Indiana parents return to court to see man once charged in son’s death

On Thursday afternoon, Shelly and Bill Lutes sat in the Palm Beach County Courthouse, listened to a familiar verdict — and almost had to laugh.

Jayvon Avery, the Lake Park man once charged with killing their son, was found not guilty on burglary charges, although a jury found him guilty on the lesser charge of trespassing.

The Lutes had left their Terre Haute, Indiana, home Wednesday afternoon, drove 16 hours straight and made it to West Palm Beach in time for court Thursday morning. If Avery — who the Lutes believe fatally shot their son 24-year-old Kyle in January 2014 — was going to be convicted of something, anything, the Lutes were going be there.

MORE ONLINE: Who was Kyle Lutes and what led to his death?

The trespassing conviction Thursday was a small, albeit painful, victory for the Lutes, who need some sort of closure. No, they don’t have any connection to the other crimes the 23-year-old Avery is facing, but any guilty verdict chips away at the time behind bars they wish he’d been given for their son’s death.

They think of it like an installment plan.

The Lutes have driven about 1,100 miles to Florida at least six times in the two years since their oldest son was found shot to death in Palm Beach Gardens and his bullet-riddled Ford Five Hundred in Avery’s care. Kyle had come to Palm Beach County for drug treatment — his dad Bill called it “relocation treatment” — after picking up some drug- and alcohol-related charges in Indiana. Kyle was in Florida about four months before his body was found on Valencia Gardens Avenue, just north of The Gardens Mall.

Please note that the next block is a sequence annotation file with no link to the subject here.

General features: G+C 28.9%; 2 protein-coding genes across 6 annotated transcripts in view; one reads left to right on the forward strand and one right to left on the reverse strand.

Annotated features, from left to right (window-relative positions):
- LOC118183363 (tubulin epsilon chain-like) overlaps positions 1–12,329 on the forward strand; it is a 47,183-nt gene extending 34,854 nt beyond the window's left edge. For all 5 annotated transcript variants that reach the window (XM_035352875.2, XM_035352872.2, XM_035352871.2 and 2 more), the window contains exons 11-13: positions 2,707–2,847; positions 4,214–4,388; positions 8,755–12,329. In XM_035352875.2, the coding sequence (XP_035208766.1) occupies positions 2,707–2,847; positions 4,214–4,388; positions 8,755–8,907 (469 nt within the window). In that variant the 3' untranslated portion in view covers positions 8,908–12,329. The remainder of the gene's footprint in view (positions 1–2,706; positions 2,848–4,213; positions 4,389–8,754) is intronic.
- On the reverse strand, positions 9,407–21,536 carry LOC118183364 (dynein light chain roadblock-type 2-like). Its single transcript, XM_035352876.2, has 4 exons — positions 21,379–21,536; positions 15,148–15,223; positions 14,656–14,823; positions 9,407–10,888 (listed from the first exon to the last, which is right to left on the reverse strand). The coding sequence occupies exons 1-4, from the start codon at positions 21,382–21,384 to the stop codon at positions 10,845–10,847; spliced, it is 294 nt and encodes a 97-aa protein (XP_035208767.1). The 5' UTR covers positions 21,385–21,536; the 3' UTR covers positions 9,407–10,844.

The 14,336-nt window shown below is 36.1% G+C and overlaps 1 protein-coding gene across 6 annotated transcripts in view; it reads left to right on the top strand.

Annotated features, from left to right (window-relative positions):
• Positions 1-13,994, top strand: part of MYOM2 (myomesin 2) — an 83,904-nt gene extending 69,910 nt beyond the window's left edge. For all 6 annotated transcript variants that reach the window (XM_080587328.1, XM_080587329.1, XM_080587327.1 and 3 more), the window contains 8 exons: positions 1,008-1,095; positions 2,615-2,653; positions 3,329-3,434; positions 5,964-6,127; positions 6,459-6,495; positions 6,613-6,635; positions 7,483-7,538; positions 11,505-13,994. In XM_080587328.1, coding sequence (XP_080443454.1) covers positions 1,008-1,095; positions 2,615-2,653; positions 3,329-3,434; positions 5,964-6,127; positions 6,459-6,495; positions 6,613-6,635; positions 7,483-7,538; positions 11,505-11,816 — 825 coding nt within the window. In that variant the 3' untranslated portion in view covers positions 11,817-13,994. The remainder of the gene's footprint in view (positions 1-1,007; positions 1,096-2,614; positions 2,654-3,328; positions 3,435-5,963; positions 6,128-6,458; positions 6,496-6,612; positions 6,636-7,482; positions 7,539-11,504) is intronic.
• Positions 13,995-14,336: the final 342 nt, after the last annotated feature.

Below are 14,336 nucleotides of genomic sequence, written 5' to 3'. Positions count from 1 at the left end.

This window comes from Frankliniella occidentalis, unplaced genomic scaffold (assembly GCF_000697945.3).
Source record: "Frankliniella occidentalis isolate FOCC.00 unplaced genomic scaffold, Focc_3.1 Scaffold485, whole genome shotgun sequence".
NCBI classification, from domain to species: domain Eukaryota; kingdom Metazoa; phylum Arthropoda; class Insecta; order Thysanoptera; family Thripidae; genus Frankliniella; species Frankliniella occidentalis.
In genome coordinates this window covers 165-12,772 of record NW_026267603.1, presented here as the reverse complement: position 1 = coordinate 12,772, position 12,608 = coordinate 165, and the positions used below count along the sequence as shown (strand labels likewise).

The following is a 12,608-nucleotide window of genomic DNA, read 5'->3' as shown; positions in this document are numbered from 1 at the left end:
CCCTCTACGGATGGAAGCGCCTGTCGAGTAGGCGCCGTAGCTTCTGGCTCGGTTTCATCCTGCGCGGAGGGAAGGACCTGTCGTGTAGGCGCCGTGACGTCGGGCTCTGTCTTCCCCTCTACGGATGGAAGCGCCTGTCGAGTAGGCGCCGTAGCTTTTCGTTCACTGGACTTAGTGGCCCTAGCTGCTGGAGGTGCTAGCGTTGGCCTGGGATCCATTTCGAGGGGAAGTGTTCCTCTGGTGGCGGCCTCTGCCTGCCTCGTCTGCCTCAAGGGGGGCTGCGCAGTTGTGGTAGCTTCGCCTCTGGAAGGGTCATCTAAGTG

Each time the Lutes travel to Florida, it’s almost always to see Avery, or his younger sister Star, in court. Star told investigators in February 2014 her brother admitted to killing Kyle, but three months later she recanted her statement, causing the first-degree murder charge against Avery to be dropped. Star was sentenced to five years in prison for perjury.

As for Avery, a verdict either way Thursday wouldn’t have gotten him out of the Palm Beach County Jail any time soon. He’s being held there on charges in two unrelated cases, court records show. One is another burglary case, the other for allegedly having a concealed — and stolen — gun, according to those records. Those cases are slated to go before a judge later this year.

The Lutes will be watching to see when.

They worry about what they’ll do when they don’t have opportunities to see Avery in court, whether that’s because he’s in prison or set free. They cling to Avery and the court system they’ve become disillusioned with because they feel they owe it to their oldest son.

So they’ll continue to do the dance: driving to West Palm, attending Avery’s court appearances and looking the man they believe killed their son in the eyes.

“We feel like it’s the last thing we can do for Kyle,” Shelly Lutes said.

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